This article considers the manner in which city life informs some of the writing of Stuart Hall. The city appears as an ambivalent site of both freedom and sequestration and reconfigures the ways in which we think about articulations of race, rights and identity. The article interrogates tropes of the urban in three of Hall’s most well-known pieces of writing over the last 30 years; the co-authored volume Policing the Crisis, the original ‘New Ethnicities’ essay and a more recent intervention that considers the nature of the multicultural. The spaces of the city in these works act as both the horizon of the political imaginary and the stage of political action in Hall’s work. The article argues that a sense of urbanism is transformed from being the empirical realization of theoretical determinations of identity to becoming a constitutive feature in an understanding of the incommensurabilities of languages of rights and languages of the community in an understanding of racial politics that addresses the globalized metropolis of the twenty-first century.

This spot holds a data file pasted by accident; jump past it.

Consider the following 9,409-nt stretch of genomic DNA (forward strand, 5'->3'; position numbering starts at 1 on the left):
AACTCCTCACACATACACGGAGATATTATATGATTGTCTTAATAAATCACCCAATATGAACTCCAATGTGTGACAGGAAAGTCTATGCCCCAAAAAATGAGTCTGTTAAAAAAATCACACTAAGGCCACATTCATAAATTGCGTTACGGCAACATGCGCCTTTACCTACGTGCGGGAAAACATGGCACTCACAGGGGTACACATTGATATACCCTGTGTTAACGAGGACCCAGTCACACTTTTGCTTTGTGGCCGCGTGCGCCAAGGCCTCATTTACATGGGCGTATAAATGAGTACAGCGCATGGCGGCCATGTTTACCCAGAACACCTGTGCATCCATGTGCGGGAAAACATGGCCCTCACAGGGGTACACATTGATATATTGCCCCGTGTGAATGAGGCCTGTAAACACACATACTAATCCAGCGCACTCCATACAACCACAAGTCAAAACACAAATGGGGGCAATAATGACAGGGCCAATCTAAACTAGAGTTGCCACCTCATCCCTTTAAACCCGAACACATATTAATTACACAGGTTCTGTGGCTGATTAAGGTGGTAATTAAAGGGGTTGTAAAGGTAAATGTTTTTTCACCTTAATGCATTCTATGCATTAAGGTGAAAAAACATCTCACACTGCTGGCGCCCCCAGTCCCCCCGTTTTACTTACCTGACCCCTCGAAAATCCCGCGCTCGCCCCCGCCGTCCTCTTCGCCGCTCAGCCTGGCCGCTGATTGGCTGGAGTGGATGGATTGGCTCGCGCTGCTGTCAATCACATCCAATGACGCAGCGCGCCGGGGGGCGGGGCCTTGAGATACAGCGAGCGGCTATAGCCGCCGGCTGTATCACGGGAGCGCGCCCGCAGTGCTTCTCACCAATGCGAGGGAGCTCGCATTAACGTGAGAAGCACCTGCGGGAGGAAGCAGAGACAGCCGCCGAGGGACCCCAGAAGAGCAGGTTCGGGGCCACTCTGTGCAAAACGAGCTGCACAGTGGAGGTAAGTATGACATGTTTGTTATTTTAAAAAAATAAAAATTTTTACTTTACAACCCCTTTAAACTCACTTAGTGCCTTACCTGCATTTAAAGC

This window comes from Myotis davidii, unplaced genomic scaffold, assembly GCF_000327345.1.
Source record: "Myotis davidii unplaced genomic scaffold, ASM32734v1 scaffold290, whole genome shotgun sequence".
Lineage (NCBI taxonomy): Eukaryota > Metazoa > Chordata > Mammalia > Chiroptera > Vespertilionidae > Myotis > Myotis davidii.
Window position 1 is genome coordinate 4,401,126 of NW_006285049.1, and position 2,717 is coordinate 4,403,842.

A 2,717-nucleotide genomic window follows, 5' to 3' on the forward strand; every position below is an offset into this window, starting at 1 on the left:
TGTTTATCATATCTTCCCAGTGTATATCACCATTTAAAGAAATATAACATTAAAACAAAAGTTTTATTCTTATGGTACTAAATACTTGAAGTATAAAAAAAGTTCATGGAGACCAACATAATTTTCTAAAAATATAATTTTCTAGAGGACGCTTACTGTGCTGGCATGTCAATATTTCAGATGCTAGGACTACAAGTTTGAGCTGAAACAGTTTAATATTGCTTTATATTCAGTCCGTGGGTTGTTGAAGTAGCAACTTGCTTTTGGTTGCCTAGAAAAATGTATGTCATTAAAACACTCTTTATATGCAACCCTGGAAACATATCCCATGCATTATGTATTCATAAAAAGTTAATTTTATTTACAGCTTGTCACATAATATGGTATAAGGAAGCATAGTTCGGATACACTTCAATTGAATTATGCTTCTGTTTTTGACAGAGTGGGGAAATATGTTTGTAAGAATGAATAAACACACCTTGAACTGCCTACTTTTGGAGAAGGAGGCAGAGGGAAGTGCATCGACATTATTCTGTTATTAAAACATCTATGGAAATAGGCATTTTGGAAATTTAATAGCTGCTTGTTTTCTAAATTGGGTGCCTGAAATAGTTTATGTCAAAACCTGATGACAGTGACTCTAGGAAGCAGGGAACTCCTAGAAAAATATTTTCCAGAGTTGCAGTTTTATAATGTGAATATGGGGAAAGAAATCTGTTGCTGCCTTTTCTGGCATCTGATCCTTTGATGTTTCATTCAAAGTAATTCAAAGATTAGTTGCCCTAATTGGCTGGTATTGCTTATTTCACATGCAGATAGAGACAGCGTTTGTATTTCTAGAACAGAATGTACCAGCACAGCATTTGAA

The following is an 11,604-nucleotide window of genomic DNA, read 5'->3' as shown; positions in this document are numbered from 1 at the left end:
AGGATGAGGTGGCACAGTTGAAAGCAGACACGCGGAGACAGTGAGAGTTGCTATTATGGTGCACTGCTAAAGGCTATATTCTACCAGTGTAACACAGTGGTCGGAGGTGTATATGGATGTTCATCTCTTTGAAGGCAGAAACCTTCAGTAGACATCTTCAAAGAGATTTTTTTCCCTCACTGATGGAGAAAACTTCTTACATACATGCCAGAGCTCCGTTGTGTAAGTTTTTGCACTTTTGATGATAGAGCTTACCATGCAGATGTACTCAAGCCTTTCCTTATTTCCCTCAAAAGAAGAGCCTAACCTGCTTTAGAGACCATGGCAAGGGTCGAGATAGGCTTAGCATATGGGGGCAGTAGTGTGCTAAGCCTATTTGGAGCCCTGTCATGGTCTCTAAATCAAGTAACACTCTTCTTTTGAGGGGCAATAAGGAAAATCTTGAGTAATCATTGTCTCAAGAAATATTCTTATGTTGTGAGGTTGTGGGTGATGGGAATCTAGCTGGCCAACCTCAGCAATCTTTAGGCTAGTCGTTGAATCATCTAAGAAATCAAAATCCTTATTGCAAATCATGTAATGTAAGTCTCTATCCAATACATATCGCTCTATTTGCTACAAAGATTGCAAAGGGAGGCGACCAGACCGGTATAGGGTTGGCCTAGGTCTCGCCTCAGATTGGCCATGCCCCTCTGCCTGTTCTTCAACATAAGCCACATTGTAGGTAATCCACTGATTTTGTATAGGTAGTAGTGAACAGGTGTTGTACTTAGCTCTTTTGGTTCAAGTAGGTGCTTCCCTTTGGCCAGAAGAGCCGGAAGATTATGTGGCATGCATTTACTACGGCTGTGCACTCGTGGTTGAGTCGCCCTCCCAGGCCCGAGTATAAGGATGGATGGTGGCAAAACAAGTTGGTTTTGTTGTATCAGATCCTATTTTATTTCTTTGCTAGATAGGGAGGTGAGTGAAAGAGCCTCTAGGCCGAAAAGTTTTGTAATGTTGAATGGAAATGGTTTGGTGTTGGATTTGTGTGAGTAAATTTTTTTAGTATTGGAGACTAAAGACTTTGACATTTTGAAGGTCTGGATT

Keith, M. (2009) ‘Urbanism and City Spaces in the Work of Stuart Hall’, Cultural Studies, 23(4): 538-558
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